Question: Energy Minimization To Determine Backbone Clashes
gravatar for Harpalss
7.9 years ago by
Harpalss310 wrote:

I am currently modelling a protein, I have so far generated 160 models of this protein.

I then remve models that have backbone clashes via energy minimisation. Models with a -ve energy after minimisation were considered to have no clashes where as proteins that have +ve energy after minimisation were considered to have a clash.

I then looked at structures that had -ve energy and some of them had severe backbone clashes, where as other model with a +ve energy did not.

Is there any reason for this? Which is the best way (rather than eye) to determine if a protein has a clash?

I performed minimisation in Chimera. I did 100 steps, with 0.02 angstrom movement and no fixed atoms.

Also, is it better to look at the energy or the gradient norm? I used energy because I do not know what the gradient norm is.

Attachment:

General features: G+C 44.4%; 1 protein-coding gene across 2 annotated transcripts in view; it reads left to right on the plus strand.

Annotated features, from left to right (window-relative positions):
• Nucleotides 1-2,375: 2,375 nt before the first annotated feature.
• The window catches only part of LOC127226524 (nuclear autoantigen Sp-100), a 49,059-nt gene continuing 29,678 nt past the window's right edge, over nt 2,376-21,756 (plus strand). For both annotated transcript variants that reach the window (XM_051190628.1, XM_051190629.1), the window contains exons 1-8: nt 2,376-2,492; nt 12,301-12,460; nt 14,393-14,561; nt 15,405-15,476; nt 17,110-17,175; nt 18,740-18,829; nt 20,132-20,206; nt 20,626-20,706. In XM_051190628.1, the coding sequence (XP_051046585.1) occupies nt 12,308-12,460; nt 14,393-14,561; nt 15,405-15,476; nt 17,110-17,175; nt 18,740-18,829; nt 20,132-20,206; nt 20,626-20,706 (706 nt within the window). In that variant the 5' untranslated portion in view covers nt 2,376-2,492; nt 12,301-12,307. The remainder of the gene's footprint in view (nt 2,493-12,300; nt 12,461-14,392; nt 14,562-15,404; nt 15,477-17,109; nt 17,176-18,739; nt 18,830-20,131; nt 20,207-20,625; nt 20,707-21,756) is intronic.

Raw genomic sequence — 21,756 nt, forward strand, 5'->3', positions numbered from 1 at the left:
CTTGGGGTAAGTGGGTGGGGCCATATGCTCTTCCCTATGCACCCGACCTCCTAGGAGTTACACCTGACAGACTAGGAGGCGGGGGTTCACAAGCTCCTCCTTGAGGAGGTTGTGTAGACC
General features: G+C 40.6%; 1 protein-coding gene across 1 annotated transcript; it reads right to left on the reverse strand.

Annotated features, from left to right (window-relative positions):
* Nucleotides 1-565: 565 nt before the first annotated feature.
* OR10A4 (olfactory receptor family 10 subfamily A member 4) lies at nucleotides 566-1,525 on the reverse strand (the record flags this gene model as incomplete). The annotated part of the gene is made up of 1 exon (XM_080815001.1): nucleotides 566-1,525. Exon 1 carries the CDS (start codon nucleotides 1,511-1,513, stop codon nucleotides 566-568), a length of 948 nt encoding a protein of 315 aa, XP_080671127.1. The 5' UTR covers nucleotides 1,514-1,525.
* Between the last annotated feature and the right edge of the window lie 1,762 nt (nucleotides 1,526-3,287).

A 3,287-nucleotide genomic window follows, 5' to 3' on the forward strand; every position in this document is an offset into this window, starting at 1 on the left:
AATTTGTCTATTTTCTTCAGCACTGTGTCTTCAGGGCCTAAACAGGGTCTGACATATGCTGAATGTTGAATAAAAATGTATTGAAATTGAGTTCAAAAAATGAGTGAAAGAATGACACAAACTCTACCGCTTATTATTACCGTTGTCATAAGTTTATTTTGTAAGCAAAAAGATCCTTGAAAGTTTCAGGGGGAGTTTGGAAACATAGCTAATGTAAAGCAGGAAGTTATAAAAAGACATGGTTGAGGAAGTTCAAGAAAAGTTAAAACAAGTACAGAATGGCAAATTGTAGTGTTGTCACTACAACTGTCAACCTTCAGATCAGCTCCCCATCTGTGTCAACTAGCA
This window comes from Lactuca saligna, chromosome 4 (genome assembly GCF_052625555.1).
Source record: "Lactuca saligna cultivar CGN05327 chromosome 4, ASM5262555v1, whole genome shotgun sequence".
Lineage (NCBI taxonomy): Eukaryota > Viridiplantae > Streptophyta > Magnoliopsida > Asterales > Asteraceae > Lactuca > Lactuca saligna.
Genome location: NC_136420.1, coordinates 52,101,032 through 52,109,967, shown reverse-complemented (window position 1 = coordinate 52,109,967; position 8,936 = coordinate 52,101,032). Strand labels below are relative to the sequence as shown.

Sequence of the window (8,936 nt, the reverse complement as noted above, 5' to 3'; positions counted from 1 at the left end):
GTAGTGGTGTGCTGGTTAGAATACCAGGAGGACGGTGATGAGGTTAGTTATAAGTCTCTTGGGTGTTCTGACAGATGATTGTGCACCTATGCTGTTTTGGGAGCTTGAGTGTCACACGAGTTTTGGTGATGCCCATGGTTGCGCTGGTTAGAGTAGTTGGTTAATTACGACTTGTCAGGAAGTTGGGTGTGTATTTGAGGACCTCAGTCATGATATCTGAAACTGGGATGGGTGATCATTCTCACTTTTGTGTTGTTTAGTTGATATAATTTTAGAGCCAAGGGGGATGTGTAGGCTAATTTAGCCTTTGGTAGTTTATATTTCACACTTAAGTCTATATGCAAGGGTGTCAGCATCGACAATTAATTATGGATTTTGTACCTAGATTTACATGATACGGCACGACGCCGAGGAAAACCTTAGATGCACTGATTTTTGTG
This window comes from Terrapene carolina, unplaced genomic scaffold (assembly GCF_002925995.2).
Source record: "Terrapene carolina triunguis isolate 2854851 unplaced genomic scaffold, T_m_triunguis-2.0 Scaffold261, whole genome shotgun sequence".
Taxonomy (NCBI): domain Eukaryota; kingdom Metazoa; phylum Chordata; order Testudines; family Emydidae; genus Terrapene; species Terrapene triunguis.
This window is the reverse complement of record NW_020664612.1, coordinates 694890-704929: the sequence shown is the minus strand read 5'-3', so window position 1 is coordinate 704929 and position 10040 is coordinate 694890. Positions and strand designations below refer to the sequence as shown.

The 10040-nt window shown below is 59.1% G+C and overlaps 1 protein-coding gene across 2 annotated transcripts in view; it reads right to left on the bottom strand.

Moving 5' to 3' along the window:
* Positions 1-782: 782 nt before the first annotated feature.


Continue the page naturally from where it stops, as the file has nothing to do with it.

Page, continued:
ADD COMMENTlink written 7.9 years ago by Harpalss310
gravatar for João Rodrigues
7.9 years ago by
João Rodrigues2.5k
Stanford University, U
João Rodrigues2.5k wrote:

How are you modelling the protein? I am surprised that a lot of people use Chimera and Pymol to model proteins when their function is strictly graphical.. If you are modelling something, I would recommend you to use MODELLER, or I-Tasser if homology is low.

Well, energy minimization MIGHT get rid of all the clashes, but it depends on how strong the minimizer is and for how long it runs. Download GROMACS, install it, and run energy minimization until machine convergence. That is much longer than 100 steps and might fix more clashes. Also, use WHATCHECK or another software like that to check for stereochemistry of your models instead of just looking for clashes.

ADD COMMENTlink written 7.9 years ago by João Rodrigues2.5k
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